It’s back to school season, so this week we’re proud to offer a suite of bold opinions on issues facing students, teachers, and the communities they serve.

First, Olivia Alperstein talks about what President Biden’s student loan relief means to her after spending her early years after graduation skipping meals to make payments.

But students aren’t the only ones just scraping by. Bella DeVaan and Rebekah Entralgo explain how low wages and burnout are driving teachers out of the profession. But just in time for Labor Day, they also report on some inspiring labor actions across the country as educators fight to improve their working conditions and save the profession.

Back in the classroom, however, new indignities are emerging. Chase Brown surveys a range of recent actions — from laws putting more armed officers in schools to harsh new restrictions on classroom instruction — that threaten to make schools less safe for teachers and students alike. But she also outlines the districts that are doing things differently and shows how readers can get involved.

Finally, back to school season also marks the approach of school football season. From deep in the heart of Alabama football country, Sherri Ham celebrates the region’s love of football. But she also shows its dark side: football injuries, which can lead to painkiller addiction for vulnerable players like her brother. She explains how lawmakers can help make better addiction treatments available.

Also this week, Paul Armentano highlights the anti-democratic maneuvers some GOP-led states are taking to prevent voters from weighing in on marijuana legalization. And cartoonist Khalil Bendib wonders whether Trump’s going to jail or the White House next.

New This Week…

Biden’s Student Debt Relief Is a Big Deal | Olivia Alperstein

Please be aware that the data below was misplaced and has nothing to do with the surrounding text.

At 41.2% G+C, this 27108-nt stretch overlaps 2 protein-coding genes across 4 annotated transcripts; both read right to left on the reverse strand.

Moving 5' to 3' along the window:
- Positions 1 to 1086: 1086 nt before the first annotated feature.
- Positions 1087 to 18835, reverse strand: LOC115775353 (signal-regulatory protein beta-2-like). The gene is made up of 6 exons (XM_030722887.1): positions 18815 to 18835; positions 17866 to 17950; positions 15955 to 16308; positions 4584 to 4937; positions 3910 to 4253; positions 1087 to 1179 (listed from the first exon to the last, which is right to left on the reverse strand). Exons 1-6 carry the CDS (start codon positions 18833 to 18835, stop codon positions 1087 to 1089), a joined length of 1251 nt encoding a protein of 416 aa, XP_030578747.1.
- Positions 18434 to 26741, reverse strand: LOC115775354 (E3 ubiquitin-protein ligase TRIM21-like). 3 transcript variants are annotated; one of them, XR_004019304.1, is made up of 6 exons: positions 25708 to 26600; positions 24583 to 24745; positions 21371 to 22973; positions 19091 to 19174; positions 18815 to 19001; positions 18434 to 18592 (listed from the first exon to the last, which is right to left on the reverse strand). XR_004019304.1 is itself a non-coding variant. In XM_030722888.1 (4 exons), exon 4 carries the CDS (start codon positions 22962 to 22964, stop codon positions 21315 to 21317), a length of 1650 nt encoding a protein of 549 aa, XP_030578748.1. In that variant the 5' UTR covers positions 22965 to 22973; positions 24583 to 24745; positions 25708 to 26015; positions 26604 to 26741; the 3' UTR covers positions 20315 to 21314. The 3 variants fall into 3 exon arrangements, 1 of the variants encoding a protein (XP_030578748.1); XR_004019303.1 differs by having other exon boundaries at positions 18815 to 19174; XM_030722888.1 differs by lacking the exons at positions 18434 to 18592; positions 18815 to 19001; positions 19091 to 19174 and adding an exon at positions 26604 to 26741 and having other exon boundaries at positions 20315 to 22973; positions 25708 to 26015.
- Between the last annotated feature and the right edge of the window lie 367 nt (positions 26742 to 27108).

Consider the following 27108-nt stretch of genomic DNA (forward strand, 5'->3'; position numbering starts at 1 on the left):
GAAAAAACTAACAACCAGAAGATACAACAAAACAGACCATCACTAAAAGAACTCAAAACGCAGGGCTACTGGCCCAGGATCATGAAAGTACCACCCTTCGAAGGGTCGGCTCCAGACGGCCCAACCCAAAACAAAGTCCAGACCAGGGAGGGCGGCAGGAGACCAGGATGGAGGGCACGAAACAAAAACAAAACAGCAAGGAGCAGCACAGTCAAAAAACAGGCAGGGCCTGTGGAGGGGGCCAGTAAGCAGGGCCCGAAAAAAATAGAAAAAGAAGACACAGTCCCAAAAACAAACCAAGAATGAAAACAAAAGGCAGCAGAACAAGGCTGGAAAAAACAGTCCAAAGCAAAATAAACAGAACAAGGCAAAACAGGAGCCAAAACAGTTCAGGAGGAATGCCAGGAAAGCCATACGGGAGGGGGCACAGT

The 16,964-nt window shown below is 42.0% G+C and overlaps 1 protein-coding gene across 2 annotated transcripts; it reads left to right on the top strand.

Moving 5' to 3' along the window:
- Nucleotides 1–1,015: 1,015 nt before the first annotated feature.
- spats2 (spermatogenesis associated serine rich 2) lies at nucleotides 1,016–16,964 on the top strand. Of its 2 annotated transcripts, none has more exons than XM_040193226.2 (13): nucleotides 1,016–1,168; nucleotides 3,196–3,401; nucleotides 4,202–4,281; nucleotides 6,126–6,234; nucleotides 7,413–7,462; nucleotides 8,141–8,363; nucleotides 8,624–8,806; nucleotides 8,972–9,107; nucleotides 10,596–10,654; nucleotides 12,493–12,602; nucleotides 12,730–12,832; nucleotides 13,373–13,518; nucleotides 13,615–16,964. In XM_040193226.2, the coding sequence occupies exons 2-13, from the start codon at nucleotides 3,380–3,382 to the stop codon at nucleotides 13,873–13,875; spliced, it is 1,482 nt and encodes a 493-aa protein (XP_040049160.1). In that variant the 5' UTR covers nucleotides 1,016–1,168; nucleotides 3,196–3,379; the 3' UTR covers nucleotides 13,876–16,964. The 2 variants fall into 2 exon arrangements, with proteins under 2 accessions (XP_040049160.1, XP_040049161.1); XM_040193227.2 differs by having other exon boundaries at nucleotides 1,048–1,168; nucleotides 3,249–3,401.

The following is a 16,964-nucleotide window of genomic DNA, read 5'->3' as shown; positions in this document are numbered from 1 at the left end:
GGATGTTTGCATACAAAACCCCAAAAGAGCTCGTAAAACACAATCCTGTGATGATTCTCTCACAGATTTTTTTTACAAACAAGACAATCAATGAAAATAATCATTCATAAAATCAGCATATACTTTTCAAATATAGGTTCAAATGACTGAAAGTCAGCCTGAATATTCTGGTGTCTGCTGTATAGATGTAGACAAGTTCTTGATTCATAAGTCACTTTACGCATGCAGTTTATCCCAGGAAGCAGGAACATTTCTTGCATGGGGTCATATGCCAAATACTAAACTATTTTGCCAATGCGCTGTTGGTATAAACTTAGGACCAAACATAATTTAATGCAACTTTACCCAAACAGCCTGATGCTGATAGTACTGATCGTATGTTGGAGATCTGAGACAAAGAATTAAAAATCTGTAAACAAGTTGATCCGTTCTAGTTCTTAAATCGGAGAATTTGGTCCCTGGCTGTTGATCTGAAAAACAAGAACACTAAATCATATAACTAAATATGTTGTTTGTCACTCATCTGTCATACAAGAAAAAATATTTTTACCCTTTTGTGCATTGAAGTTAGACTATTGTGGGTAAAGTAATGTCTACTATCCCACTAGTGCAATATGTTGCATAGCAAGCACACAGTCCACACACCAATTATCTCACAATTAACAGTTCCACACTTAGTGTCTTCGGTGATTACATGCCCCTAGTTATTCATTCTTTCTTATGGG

I borrowed modestly, worked on campus, and still had to skip meals to make loan payments — and I was one of the lucky ones.

Schools Won’t Be Safe Until Lawmakers Respect Students | Chase Brown
Lawmakers are filling schools with police and viciously targeting students and teachers. How are kids supposed to learn?

Want More Teachers? Start Valuing Education | Bella DeVaan and Rebekah Entralgo
Too many lawmakers are happy to dole out subsidies for the rich and corporations while resisting pay increases for educators.

Pass the MAT Act to Defeat Overdoses | Sherri Ham
In football families like mine, the game means pain — and all too often, addiction to painkillers. Lawmakers can help.

Pot Prohibitionists Fear Democracy More Than Marijuana | Paul Armentano
Legalization opponents have lost the hearts and minds of the public, so they’re trying to take the public out of the equation.

Trump: Wanted for Espionage and Treason… | Khalil Bendib
… and next leader of the free world?

In Case You Missed It…

You Can’t Fix the Economy by Hurting People | Rakeen Mabud
We can have a strong job market and lower inflation — and we don’t need more painful interest rate hikes to do it.

End the Collective Punishment of Afghans | Farrah Hassen
With innocent Afghans impoverished and starving, the U.S. must return money that’s rightfully theirs.

Biden’s Inflation Bill Is (Mostly) Good News for People and the Planet | Karen Dolan
But it needs to be a first step, not the last.

Kansas Proved That Abortion Rights Can Win in Red States | Alondra Trevizo
Conservatives value their constitutional rights — and young progressives are highly motivated by abortion. Are Democrats listening?

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Peter Certo is the editorial manager of the Institute for Policy Studies and editor of

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